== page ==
﻿ Arduino Heat Detector Circuit

# How to Build a Heat Detector Circuit Using an Arduino

In this project, we will go over how to build a heat detector circuit using an Arduino.

A heat detector circuit is a circuit, of course, which can detect the presence or absence of heat.

This could be useful for a wide range of circuits including any device that needs monitoring and protection from excess heat. When excess heat is given to a circuit, maybe this could be dangerous for the circuit. Thus, if too much heat is detected, we can make it so that an alarm, either light or sound, is triggered, telling us that the circuit is being exposed to a dangerous amout of heat.

In our circuit for this project, when a certain threshold is heat is reached, an LED will turn on, alerting us to this situation.

The device we will build in this project will be automatic in nature. As soon as the heat reaches a certain threshold, the LED attached to our arduino board will turn on right away, automatically.

For this project, the main component we will use is a thermistor. A thermistor's resistance varies based on the amount of heat that it is exposed to. In room temperature, an NTC (negative temperature coefficient) thermistor will have a resistance near its rated resistance value. So, for example, a 100KΩ thermistor will have near 100KΩ of resistance. However, if the thermistor is exposed to heat, its resistance will drop significantly, to below 40KΩ. We can exploit its varying resistance properties to determine if our circuit is being exposed to a high level of heat or if it isn't. If the thermistor's resistance is very high, it is exposed to a low level of heat. If it is very low, it is exposed to a high level of heat.

When we place a thermistor in series with a resistor, a voltage divider is formed. Voltage will be allocated to the 2 components based on the each one's respective resistance. More voltage will fall across the component with the greater resistance, according to ohm's law, V=IR. This is the principle in this circuit we exploit to determine the heat level that our circuit is exposed to and this will determine whether our LED turns on or off.

### Components Needed for the Heat Detector Circuit

• 100KΩ NTC Thermistor
• 20KΩ Resistor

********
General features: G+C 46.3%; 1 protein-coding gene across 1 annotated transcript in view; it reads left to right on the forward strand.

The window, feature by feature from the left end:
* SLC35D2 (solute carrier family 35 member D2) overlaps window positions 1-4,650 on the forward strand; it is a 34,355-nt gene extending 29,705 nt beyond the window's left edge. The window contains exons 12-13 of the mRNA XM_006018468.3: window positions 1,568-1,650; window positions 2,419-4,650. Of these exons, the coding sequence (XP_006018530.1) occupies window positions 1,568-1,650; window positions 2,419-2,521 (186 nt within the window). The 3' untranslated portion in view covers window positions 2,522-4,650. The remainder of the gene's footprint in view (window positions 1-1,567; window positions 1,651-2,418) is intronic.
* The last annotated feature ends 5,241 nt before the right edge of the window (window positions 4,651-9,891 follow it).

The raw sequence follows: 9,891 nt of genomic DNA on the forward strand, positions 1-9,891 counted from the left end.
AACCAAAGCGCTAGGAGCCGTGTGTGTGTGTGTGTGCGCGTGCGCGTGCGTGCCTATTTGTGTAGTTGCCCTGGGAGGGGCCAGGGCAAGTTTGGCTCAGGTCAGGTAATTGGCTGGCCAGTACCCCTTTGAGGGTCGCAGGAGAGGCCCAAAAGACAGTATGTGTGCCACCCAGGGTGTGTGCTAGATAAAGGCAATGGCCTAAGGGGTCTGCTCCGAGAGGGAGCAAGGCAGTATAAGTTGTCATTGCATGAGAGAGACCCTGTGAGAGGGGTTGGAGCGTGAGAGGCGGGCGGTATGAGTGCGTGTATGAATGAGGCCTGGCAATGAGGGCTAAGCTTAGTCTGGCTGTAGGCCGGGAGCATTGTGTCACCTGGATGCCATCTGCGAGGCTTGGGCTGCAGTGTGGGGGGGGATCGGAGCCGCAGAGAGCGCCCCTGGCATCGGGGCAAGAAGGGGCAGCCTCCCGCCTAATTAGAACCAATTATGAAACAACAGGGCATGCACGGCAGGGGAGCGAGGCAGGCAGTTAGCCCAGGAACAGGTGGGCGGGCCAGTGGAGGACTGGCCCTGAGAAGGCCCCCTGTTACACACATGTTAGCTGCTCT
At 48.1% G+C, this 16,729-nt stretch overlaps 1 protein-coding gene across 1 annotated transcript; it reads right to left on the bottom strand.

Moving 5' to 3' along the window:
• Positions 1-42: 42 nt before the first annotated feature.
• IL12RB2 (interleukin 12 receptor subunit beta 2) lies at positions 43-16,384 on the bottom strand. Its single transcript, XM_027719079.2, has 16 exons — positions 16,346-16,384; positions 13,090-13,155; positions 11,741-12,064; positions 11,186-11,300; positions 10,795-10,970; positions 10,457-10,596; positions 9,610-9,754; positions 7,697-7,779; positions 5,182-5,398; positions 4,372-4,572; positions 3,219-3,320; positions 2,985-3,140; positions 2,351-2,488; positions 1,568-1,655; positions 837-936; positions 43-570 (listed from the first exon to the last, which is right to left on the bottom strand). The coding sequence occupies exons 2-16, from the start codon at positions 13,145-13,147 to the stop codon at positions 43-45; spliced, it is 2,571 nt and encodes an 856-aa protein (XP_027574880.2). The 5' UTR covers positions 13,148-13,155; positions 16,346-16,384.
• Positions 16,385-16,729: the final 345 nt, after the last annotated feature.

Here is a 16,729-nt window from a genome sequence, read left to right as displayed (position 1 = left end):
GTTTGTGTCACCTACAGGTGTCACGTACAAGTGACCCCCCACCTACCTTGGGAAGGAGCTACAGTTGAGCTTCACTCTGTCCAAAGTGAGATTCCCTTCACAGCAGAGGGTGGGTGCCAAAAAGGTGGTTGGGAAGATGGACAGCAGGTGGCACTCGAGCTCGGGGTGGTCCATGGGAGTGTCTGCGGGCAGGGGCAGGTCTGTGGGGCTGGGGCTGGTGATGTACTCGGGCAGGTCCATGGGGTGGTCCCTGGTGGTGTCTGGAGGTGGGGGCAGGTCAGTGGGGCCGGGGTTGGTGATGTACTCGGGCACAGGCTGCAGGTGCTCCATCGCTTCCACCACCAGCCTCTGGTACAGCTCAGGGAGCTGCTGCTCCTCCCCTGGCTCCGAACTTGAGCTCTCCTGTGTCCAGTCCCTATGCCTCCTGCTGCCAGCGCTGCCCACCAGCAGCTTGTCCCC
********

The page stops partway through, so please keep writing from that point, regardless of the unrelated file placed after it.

• Arduino

### Heat Detector Circuit Schematic

The schematic for the heat detector cirucit is shown below:

### Code

The code to turn on an LED when the heat detector level rises above a certain threshold is shown below.

const int ledPin=13; //the code will flash the LED connected to pin 13
const int sensorPin= 0; //Sensor pin connects to analog pin A0

int level; //the variable that will hold the heat level reading

const int threshold=700; //this represents the threshold voltage. If voltage is below 300, this triggers the LED to turn on

void setup() {
pinMode (ledPin, OUTPUT); //sets digital pin 13 as output
Serial.begin(9600); //sets the baud rate at 9600 so we can check the values the sensor is obtaining on the Serial Monitor
}

void loop(){
level= analogRead(sensorPin); //the sensor takes readings from analog pin A0
if (level < threshold){
digitalWrite(ledPin, HIGH); //if the light level is below the threshold level, the LED turns on
}
else{
digitalWrite(ledPin, LOW); //otherwise, if the light level is above the threshold level, the LED is off
}
}

Here in this code, we first define the pin connections. Since the LED is connected to digital pin D13, we set the pin to 13. Since the sensorPin representing the thermistor voltage divider is connected to analog pin A0, we set it equal to 0.

Next, we declare an integer named level. This will represent the heat level of our circuit, meaning how much heat the circuit is exposed to. We also declare a variable named threshold and set it equal to 700. We later have code that if the circuit's heat level is less than the threshold, the LED will turn on.

The next line declares the ledPin as a digital output.

After this, the next block of code reads the value from the analog pin A0. If the heat level is below the threshold, the LED will light up.

The biggest part of all of this is knowing how the voltage divider circuit works. The voltage divider is again formed between the thermistor and the 20KΩ resistor. The total voltage that the arduino puts out is 5V. This 5V gets divided up between the thermistor and the 20KΩ resistor. When exposed to room temperature, the thermistor has a resistance of near 100KΩ. This means that most of the 5 volts will fall across the thermistor, approximately 0.83% of it, since 100KΩ/120KΩ= 0.83. This means that approximately 5V * 0.83= 4.17V of the 5V that the arduino outputs will fall across the thermistor during room temperature. The arduino analogRead() function works by reading the analog value that is output from the thermistor voltage divider circuit. The value output will range from 0 to 1023. If a full 5 volts falls across the thermistor, the analogRead() function will have a value of 1023. Since the thermistor shares the voltage with the 20KΩ resistor, it will n not have a full value of 1023. As stated before, it will be 0.83 of the 5V. So it will output an analogRead() value of about 850, since 1023 * 0.83≈ 850.

However, when the thermistor is exposed to high heat, well above 100°F, the thermistor's resistance falls dramatically, below 40KΩ. In this situation, the voltage that will fall across the thermistor will now be below 3.33V, since 40KΩ/60KΩ= 0.66. 5V * 0.66= 3.33V. The analogRead() function will output a value of approximately 675, since 1023 * 0.66≈ 675. Thus, you can now see why we set our threshold at 700. And you can see that if our analogRead() value falls below 700, this is a sign that the thermistor has been exposed to a high amount of heat. The LED will turn on, triggering a signal that there is a heat overload.

And this is how an automatic heat detector circuit can be built with an arduino.

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